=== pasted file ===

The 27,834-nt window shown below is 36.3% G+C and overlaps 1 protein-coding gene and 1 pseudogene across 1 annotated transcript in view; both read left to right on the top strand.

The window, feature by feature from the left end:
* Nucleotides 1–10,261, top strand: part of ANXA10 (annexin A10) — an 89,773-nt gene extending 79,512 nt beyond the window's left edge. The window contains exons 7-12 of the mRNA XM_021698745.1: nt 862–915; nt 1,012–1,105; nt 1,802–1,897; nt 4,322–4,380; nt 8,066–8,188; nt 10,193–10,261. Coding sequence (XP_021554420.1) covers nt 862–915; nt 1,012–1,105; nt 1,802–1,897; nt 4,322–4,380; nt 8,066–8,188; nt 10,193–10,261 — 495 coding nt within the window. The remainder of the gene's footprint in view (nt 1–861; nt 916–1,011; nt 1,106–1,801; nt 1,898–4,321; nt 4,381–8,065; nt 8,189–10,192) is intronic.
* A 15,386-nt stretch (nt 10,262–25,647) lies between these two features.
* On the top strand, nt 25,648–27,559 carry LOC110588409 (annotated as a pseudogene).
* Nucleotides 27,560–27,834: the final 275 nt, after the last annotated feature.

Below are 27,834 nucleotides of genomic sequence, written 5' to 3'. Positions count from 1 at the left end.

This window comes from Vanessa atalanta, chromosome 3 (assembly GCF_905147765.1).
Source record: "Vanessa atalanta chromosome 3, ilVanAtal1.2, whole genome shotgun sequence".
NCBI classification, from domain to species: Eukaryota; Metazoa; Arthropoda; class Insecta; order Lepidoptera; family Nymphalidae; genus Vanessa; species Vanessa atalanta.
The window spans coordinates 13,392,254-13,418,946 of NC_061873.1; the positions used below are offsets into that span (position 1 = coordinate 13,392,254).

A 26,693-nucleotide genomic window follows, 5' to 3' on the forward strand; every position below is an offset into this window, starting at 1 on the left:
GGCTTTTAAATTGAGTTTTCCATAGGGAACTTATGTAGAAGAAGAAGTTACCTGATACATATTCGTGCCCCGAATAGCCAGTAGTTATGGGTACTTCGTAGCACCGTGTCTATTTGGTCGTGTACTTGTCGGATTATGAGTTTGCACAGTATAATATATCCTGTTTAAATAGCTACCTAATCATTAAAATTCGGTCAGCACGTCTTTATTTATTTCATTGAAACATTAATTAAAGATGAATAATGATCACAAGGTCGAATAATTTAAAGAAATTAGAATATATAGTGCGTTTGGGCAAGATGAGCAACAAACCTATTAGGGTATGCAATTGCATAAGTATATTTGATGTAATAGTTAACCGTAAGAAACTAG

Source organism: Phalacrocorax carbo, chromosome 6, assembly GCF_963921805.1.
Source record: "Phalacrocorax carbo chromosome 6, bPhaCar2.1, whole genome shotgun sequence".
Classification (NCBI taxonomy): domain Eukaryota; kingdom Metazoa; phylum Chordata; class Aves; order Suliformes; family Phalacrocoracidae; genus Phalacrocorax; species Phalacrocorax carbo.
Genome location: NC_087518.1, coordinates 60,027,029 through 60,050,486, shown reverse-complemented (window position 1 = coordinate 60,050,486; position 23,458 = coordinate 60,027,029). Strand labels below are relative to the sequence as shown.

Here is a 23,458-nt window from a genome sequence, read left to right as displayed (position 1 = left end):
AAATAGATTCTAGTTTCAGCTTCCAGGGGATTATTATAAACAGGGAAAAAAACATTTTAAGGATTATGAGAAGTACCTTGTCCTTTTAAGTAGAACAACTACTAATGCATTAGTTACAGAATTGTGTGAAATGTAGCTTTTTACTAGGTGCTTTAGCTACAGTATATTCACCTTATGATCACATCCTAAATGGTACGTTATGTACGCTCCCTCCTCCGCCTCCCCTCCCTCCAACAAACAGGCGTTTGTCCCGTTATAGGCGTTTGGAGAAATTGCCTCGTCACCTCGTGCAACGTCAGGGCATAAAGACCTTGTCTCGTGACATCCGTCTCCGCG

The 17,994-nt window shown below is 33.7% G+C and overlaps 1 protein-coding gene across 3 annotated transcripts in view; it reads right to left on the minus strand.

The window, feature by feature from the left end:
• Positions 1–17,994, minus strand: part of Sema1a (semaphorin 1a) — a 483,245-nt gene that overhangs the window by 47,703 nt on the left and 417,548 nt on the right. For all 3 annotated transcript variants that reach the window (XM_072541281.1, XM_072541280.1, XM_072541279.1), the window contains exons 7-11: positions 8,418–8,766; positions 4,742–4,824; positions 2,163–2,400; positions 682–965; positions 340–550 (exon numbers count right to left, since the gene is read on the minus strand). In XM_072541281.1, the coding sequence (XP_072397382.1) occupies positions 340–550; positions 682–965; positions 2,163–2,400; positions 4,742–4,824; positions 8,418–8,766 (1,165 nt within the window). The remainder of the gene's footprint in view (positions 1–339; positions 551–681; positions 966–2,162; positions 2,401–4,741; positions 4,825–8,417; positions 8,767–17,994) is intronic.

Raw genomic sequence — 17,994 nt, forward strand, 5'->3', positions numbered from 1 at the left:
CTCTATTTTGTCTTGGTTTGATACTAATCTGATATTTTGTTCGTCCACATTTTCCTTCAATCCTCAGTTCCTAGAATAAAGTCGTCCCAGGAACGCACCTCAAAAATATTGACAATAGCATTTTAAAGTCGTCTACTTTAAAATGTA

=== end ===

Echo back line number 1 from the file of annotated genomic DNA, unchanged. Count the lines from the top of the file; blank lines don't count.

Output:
The 27,834-nt window shown below is 36.3% G+C and overlaps 1 protein-coding gene and 1 pseudogene across 1 annotated transcript in view; both read left to right on the top strand.